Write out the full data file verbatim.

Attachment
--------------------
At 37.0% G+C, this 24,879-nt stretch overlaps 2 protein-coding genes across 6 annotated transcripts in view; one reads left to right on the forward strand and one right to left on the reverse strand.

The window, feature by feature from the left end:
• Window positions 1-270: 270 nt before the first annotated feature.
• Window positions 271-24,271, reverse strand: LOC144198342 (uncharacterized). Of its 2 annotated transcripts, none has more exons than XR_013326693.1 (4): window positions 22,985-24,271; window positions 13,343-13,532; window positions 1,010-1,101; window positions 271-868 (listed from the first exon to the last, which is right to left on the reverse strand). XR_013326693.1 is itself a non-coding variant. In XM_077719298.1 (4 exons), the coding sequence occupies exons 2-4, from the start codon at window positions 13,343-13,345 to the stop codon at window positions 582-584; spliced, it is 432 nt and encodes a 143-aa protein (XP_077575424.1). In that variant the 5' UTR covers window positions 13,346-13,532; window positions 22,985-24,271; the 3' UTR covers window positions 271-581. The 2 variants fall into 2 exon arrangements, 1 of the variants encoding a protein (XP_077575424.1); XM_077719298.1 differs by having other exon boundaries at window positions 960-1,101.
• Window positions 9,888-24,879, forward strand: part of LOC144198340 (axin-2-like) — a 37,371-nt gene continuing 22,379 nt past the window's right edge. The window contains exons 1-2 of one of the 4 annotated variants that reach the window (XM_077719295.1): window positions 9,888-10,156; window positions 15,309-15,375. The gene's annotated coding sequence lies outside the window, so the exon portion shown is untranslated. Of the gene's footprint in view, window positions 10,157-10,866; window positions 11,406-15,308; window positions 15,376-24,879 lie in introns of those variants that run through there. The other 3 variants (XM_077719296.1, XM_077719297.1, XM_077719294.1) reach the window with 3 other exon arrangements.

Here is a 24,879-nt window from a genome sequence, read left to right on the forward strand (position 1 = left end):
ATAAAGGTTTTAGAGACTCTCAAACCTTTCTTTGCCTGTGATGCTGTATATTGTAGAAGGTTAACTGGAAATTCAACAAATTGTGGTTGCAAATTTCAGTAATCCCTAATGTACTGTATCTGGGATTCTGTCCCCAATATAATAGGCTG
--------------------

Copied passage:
At 37.0% G+C, this 24,879-nt stretch overlaps 2 protein-coding genes across 6 annotated transcripts in view; one reads left to right on the forward strand and one right to left on the reverse strand.

The window, feature by feature from the left end:
• Window positions 1-270: 270 nt before the first annotated feature.
• Window positions 271-24,271, reverse strand: LOC144198342 (uncharacterized). Of its 2 annotated transcripts, none has more exons than XR_013326693.1 (4): window positions 22,985-24,271; window positions 13,343-13,532; window positions 1,010-1,101; window positions 271-868 (listed from the first exon to the last, which is right to left on the reverse strand). XR_013326693.1 is itself a non-coding variant. In XM_077719298.1 (4 exons), the coding sequence occupies exons 2-4, from the start codon at window positions 13,343-13,345 to the stop codon at window positions 582-584; spliced, it is 432 nt and encodes a 143-aa protein (XP_077575424.1). In that variant the 5' UTR covers window positions 13,346-13,532; window positions 22,985-24,271; the 3' UTR covers window positions 271-581. The 2 variants fall into 2 exon arrangements, 1 of the variants encoding a protein (XP_077575424.1); XM_077719298.1 differs by having other exon boundaries at window positions 960-1,101.
• Window positions 9,888-24,879, forward strand: part of LOC144198340 (axin-2-like) — a 37,371-nt gene continuing 22,379 nt past the window's right edge. The window contains exons 1-2 of one of the 4 annotated variants that reach the window (XM_077719295.1): window positions 9,888-10,156; window positions 15,309-15,375. The gene's annotated coding sequence lies outside the window, so the exon portion shown is untranslated. Of the gene's footprint in view, window positions 10,157-10,866; window positions 11,406-15,308; window positions 15,376-24,879 lie in introns of those variants that run through there. The other 3 variants (XM_077719296.1, XM_077719297.1, XM_077719294.1) reach the window with 3 other exon arrangements.

Here is a 24,879-nt window from a genome sequence, read left to right on the forward strand (position 1 = left end):
ATAAAGGTTTTAGAGACTCTCAAACCTTTCTTTGCCTGTGATGCTGTATATTGTAGAAGGTTAACTGGAAATTCAACAAATTGTGGTTGCAAATTTCAGTAATCCCTAATGTACTGTATCTGGGATTCTGTCCCCAATATAATAGGCTG